Hyper-Threading on Intel is More Efficient than SMT on AMD Ryzen CPUs: But…

Recently, it was discovered that Intel plans to do away with hyper-threading on its future processors (Lunar Lake, if not Arrow). Simultaneous Multi-Threading, known as Hyper-Threading on Intel platforms, has been around for a long time. It works by alternating the execution units of a CPU between two threads (each with its state and registers). This ensures that the resources aren’t idle when one of the pipes stalls or runs into a branch misprediction.

David Huang (Twitter) recently conducted some benchmarks to analyze the impact of SMT on the latest Intel and AMD CPUs. The results are fairly interesting. For starters, the Ryzen chips see a larger uplift in performance with SMT enabled, but their power draw also goes up by a larger margin.

On the Intel side, we see multiple instances of performance regression with SMT (Hyper-threading), but the increase in power draw is nominal: mid-single percentage figures versus 20-40% on Ryzen parts.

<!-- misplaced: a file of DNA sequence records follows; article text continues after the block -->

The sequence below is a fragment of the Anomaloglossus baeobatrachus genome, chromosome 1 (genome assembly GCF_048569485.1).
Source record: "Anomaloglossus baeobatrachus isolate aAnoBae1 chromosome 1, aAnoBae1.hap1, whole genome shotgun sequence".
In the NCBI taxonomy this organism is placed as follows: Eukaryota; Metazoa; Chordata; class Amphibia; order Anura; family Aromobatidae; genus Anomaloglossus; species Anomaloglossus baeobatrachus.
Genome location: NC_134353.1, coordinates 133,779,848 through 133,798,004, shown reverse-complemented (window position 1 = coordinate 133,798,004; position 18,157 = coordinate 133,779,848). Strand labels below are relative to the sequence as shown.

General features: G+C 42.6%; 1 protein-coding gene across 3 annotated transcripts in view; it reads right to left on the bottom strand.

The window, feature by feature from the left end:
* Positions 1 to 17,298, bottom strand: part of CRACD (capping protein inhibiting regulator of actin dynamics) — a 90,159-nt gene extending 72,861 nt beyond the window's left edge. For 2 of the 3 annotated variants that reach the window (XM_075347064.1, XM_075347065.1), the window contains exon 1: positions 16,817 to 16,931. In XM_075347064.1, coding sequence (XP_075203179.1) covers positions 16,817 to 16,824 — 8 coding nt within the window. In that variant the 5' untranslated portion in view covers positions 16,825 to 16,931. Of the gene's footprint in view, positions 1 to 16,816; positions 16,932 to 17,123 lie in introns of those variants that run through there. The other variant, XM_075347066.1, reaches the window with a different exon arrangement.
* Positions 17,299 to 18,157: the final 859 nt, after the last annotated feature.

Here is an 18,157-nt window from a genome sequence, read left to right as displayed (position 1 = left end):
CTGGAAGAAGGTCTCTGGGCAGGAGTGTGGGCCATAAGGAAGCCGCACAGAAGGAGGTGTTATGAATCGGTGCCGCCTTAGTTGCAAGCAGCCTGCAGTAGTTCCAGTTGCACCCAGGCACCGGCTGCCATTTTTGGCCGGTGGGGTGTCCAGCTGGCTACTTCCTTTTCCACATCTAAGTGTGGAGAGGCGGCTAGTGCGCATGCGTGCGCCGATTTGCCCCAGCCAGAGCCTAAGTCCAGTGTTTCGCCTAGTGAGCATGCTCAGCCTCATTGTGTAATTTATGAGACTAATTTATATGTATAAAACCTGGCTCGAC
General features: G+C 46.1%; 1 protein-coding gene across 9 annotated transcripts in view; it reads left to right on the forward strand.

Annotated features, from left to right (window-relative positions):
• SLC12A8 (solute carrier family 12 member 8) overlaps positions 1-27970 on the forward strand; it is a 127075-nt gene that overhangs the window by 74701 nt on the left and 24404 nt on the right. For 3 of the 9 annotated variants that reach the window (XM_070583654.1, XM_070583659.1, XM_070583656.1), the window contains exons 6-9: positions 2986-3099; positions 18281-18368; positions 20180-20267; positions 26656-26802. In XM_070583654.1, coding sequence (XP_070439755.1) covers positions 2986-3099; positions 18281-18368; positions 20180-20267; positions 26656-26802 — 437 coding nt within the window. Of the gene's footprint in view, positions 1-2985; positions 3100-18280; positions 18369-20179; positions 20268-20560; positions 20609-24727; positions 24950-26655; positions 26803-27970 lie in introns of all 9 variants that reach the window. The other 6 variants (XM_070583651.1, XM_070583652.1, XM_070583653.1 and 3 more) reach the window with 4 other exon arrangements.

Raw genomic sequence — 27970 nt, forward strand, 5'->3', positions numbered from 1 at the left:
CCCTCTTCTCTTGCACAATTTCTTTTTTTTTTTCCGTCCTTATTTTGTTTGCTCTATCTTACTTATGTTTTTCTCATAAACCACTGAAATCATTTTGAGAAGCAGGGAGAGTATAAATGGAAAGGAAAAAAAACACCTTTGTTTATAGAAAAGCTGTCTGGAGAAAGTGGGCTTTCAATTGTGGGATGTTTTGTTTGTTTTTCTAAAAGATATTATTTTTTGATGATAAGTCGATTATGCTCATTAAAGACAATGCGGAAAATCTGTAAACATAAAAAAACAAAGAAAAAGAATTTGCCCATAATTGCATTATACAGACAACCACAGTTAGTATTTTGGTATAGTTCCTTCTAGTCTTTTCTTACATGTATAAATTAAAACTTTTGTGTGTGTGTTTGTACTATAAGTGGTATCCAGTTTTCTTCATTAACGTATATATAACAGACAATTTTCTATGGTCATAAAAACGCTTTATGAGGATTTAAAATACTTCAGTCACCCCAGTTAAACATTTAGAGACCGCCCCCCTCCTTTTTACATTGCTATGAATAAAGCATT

But, and it’s a pretty big but, the per core power consumption of the Core i9-13900K (both with and without Hyper-threading) is notably higher than that of the Ryzen 9 7950X. We’re talking about deltas as large as 90-100% between the two flagships. In most cases, the Zen 4 core draws 7-10W and 9-13W without and with SMT, respectively.

The Core i9-13900K draws 23-24W without hyper-threading and a couple of watts more with it enabled. These results indicate that AMD CPUs have a higher room for multi-threading than their Intel counterparts. Or that Intel parts better utilize a core’s resources with a single thread than rival Ryzen offerings.

Areej Syed

Processors, PC gaming, and the past. I have written about computer hardware for over seven years with over 5000 published articles. I started during engineering college and haven't stopped since. On the side, I play RPGs like Baldur's Gate, Dragon Age, Mass Effect, Divinity, and Fallout. Contact: areejs12@hardwaretimes.com.
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